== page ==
The frequency with which cancer of the stomach is preceded by a simple ulcer is a matter that has given rise to much discussion. According to Lebert, about 9 per cent, of all gastric carcinomata originate in the benign complaint; Sonicksen's estimate is 14 per cent., Eosenheim's 6 per cent., Plange and Berthold's 3 per cent., Steiner and Wollmann's 4 per cent., while Zenker seems to regard simple ulceration as a necessary antecedent to the malignant affection. Personally, we are inclined to agree with Haberlin that only about 3 per cent, of all cases of gastric cancer present a clinical history or post-mortem evidence of previous ulceration.

Since 1845 about thirty-two examples of the disease have been published, and although a critical examination of many of the cases tends to throw considerable doubt upon their authenticity, several facts of importance may be gleaned from them. As might have been expected from the etiology of the simple complaint, women are more often affected than men (20 : 12), and the pyloric end of the stomach is almost invariably the seat of the growth. As a general rule, the symptoms of the malignant disease are gradually engrafted upon those of the chronic ulcer, but in about one fifth of the cases an interval varying from a few months to several years existed between the apparent healing of the ulcer and the development of the neoplasm. A careful perusal of the recorded cases seems to indicate that the carcinoma ex ulcere may be divided into three classes.

In the first group the indications of malignant mischief steadily develop, and finally predominate over those of the ulcer; in the second they remain latent throughout, while the pain, vomiting, and haematemesis of the primary disease continue until the end ; while in the third all gastric symptoms remain in abeyance, and the physical signs indicate cancer of the liver, peritoneum, or pancreas.

(a) Cases in which the Symptoms of Carcinoma are engrafted upon those of Simple Ulcer constitute about 80 per cent, of the entire number. When the indications of an ulcer have persisted up to the time of its malignant invasion, they gradually become aggravated, pain and vomiting are excited by liquid as well as by solid food, and a constant sensation of nausea may be present. On the other hand, the appetite may continue good for several months, or even persist until the end. Attacks of pyrosis are apt to occur at night, loss of flesh takes place rapidly, and debility and cachexia are always prominent features of the complaint. Severe haematemesis is rare, but small quantities of altered blood are sometimes observed in the vomit or in the material extracted from the stomach by a tube. After a period varying from three to six months the appetite declines, the debility and emaciation make rapid progress, and the patient grows very depressed, and often expresses a conviction that his disease will prove fatal. The last phase is marked by complete anorexia, extreme asthenia and cachexia, and intolerance of any kind of food. The physical signs of malignant disease are very indefinite. The epigastric tenderness which had attended the simple ulcer is sometimes intensified, but in the absence of secondary growths in the omentum a tumour can rarely be detected. Owing to the fact that the neoplasm usually remains localised, the signs of pyloric stenosis are wanting, and it is rare for the liver to present palpable growths or for the glands above the left clavicle to become enlarged. The results of an exploration of the stomach are also equivocal, since the pre-existing hyper-secretion usually persists for several months after the onset of the carcinoma, and may continue until the end. As a rule, however, the secretion of the mineral acid gradually fails, and after a few months lactic acid, with or without the Oppler- Boas bacillus, may be detected in the gastric contents.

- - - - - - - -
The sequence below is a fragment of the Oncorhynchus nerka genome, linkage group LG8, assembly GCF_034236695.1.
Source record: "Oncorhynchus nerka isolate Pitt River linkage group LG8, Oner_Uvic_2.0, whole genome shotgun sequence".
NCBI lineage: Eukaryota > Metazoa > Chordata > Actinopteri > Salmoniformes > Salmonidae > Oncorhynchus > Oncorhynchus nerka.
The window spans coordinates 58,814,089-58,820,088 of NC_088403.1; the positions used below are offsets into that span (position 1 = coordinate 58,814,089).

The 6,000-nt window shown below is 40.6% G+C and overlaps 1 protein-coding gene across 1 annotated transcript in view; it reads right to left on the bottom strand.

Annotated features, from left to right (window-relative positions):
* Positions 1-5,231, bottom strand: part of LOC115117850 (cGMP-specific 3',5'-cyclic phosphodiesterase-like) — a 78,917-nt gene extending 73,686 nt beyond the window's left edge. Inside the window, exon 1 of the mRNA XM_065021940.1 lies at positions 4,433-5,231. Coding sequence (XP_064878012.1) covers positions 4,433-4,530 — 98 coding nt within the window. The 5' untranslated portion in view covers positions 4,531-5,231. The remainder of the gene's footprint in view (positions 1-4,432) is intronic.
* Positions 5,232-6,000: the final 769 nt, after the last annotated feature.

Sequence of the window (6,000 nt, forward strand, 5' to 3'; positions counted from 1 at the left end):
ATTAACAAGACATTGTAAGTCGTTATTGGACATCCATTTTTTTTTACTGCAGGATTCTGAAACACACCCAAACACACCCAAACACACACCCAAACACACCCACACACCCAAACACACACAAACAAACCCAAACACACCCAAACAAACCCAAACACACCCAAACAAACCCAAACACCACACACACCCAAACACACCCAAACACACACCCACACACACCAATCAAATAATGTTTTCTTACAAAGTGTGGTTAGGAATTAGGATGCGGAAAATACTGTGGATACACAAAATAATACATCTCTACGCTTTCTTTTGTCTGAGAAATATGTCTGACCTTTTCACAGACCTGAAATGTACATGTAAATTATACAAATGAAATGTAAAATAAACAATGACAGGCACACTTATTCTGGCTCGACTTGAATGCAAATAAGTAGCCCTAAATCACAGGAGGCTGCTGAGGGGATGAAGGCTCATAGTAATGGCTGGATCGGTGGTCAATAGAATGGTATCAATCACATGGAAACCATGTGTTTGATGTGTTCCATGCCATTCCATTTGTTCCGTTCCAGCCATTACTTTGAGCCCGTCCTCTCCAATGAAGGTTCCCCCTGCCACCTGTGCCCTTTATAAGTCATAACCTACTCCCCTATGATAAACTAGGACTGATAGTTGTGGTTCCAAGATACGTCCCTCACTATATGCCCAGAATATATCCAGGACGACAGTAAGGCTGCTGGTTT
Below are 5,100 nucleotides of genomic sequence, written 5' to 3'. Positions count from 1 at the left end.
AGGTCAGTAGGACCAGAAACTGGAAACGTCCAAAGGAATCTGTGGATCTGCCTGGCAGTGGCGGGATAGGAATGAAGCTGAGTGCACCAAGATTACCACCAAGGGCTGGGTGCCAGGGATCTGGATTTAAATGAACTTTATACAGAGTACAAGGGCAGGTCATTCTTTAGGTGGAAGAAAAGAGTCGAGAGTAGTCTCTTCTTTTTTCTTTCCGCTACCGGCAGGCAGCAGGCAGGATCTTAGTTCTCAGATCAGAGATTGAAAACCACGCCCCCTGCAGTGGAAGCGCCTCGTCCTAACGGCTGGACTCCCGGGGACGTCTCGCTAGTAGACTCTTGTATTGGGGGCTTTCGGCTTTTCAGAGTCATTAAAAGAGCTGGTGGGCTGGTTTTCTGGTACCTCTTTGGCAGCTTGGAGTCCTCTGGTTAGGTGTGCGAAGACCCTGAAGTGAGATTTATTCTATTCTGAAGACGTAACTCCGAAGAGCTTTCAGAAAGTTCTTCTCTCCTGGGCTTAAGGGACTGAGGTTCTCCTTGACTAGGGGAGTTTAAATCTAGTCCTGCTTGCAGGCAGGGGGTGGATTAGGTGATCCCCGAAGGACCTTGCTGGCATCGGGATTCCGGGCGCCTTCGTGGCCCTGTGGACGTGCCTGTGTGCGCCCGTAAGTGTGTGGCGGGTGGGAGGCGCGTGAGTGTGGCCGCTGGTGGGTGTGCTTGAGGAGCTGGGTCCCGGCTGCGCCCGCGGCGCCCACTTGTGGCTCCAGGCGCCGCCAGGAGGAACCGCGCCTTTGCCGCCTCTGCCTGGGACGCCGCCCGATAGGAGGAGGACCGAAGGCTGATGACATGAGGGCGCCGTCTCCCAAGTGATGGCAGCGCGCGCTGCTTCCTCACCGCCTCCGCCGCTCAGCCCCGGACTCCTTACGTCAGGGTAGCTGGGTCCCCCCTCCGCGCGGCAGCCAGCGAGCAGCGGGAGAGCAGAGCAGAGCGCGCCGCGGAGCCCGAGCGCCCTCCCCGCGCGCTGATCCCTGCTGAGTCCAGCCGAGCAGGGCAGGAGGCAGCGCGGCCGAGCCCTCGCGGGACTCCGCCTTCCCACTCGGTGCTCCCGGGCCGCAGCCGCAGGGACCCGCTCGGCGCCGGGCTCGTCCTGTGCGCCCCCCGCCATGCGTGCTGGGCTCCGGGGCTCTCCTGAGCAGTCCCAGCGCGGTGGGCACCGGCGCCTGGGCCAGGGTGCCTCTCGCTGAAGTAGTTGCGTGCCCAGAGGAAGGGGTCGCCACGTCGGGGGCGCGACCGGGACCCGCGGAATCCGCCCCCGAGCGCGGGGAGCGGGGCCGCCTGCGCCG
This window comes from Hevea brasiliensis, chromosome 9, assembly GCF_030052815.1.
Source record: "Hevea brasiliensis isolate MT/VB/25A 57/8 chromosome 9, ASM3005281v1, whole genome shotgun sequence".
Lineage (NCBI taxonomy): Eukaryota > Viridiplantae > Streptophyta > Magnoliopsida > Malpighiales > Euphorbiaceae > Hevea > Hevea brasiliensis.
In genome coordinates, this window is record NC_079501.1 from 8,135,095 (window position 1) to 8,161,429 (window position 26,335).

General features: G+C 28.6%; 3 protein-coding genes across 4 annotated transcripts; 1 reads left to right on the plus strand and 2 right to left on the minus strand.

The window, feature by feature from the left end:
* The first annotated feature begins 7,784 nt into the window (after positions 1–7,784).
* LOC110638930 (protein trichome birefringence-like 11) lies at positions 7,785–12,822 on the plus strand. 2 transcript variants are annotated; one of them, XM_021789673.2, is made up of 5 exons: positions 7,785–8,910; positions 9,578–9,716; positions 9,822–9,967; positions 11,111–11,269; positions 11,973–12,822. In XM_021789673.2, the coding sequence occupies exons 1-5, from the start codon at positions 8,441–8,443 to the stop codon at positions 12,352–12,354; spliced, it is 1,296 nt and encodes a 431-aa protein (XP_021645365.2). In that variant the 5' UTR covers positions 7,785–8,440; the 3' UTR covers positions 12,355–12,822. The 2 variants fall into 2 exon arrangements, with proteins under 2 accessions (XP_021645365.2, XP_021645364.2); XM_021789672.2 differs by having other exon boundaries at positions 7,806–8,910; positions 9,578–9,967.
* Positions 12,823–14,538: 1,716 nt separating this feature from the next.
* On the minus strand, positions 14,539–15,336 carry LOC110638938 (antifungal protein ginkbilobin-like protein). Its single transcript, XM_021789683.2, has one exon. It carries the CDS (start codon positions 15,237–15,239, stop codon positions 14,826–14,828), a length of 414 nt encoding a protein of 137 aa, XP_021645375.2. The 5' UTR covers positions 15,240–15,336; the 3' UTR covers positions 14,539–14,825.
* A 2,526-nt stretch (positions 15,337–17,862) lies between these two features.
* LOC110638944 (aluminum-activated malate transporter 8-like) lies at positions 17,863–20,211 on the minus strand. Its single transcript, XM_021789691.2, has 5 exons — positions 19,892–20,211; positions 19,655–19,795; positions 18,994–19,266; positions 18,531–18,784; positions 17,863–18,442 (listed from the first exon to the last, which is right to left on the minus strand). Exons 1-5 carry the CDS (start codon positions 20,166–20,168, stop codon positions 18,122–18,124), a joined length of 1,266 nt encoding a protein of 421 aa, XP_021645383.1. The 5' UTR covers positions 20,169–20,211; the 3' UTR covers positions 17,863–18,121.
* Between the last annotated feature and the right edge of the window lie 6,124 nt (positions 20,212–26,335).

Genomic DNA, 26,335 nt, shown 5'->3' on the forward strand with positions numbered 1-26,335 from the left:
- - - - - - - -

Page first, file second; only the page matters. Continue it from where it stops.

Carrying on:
When carcinoma attacks an ulcer which has undergone cicatrisation, or which has remained latent for some time, it is much less difficult to recognise. The patient usually imagines that her old malady has recurred, and seeks medical advice on account of renewed pain or discomfort after food, and vomiting- It is observed, however, that, unlike the simple complaint, there has been a steady loss of flesh and strength from the onset of the dyspeptic symptoms; anaemia soon becomes a prominent feature, and the blood exhibits a steady diminution of red corpuscles and haemoglobin. The appetite is also affected at an early period, and complete anorexia is sometimes established after a few months. The gastric symptoms increase in severity, and if the growth involves the tissues surrounding the scar, as it usually does, the pylorus is apt to become obstructed and to give rise to periodic vomiting. This variety is more often accompanied by the presence of a tumour than the preceding, and in most instances the liver or peritoneum shows signs of invasion before death. The gastric contents vary according to the situation of the former ulcer; but unless it was located in the immediate vicinity of the pyloric orifice, hyper-secretion is usually absent, and free hydrochloric acid is replaced by lactic acid at an early period of the complaint.